The chorionic villus sampling (CVS) is a diagnostic invasive method for detecting chromosomal abnormalities i.e. Down’s syndrome and some other chromosomal or genetic syndromes. During this examination, we take a sample from the placenta. The fetus and the placenta originate from the same cells, so the chromosomes of the placenta cells are the same with those of the fetus.
How is CVS conducted?
Initially, we give local anaesthetic and a thin needle is inserted through the abdomen of the mother to the placenta. The examination is conducted under continuous ultrasound guidance and lasts about 1 minute.
What should I expect after the CVS?
For the first two days after the CVS, you may feel some pain in the abdomen, like period pain, or you may have vaginal bleeding. These are the most common symptoms and usually the pregnancy continues without any problems.
When am I going to receive the results?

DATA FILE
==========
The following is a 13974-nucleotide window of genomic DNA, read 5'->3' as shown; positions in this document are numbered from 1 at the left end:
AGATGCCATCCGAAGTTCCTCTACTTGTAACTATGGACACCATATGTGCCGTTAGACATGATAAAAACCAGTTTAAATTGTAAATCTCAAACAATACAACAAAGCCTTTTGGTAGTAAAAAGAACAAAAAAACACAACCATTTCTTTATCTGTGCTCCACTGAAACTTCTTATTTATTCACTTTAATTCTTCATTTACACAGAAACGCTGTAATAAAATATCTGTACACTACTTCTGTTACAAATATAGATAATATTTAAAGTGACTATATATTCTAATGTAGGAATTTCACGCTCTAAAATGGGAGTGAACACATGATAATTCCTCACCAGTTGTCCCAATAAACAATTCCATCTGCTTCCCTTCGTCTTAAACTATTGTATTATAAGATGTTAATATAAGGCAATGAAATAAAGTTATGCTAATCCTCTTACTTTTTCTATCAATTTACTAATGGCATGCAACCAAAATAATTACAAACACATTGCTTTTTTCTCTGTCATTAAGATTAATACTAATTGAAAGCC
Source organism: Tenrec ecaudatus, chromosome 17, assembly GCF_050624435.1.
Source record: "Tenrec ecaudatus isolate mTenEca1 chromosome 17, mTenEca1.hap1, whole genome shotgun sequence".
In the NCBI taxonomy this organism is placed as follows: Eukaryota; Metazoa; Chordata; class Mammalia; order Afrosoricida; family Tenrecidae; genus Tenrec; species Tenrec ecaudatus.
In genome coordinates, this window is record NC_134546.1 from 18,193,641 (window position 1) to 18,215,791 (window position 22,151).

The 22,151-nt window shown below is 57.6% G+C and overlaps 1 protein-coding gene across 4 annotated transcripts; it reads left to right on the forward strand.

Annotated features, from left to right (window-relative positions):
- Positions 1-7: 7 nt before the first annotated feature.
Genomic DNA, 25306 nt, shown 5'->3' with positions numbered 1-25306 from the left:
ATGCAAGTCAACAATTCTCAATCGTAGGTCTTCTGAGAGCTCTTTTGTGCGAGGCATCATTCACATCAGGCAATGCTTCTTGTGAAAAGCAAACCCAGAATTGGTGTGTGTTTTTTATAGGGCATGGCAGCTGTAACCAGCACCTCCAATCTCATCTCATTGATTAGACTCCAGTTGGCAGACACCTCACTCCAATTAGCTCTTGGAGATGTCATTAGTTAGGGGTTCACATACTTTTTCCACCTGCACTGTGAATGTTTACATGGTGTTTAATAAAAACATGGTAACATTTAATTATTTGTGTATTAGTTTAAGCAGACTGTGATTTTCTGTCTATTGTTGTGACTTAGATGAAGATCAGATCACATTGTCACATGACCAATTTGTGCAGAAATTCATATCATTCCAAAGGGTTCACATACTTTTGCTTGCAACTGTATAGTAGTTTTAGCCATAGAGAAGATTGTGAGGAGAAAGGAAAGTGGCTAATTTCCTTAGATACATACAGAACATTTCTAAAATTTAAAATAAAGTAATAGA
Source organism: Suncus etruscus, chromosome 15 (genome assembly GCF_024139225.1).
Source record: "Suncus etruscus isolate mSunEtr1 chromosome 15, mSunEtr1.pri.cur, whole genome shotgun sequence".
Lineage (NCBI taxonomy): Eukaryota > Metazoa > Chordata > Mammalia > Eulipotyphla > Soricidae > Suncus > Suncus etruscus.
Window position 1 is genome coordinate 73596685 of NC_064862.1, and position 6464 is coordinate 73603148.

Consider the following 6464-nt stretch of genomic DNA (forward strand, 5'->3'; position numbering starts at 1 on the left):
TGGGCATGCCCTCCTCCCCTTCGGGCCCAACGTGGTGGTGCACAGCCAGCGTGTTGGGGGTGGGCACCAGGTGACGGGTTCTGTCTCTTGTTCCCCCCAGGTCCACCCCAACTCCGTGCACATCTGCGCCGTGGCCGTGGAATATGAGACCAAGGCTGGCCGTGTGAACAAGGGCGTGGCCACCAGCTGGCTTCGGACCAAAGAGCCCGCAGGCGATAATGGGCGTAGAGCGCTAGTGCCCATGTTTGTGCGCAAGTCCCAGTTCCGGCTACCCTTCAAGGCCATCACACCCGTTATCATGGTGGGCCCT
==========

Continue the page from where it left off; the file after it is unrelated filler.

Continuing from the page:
The results for Down’s syndrome and other serious chromosomal abnormalities are available within 3 days. The results for rarer chromosomal abnormalities are usually available within 2 weeks.
Does the test need to be repeated?
In 1% of the cases that the results are dubious due to placental mocaicism, an invasive test later in pregnancy (amniocentesis) needs to be repeated.
What are the risks associated with CVS?
The risk of miscarriage due to CVS is 0.5-1% and is the same as the risk from amniocentesis which is conducted after 16 weeks of pregnancy. Miscarriage is due to an accident during the test and therefore if we are happy with the process and listen to the fetal heart rate immediately after the CVS, we are relieved that everything went well. In any case, if you are to miscarry due to the procedure, this will happen within the next 5 days.
In some studies, it is shown that if CVS is performed before 10 weeks of pregnancy, there is a minor risk of abnormalities of the fetal fingers and toes. That is the reason why CVS is never conducted before 11 weeks of pregnancy.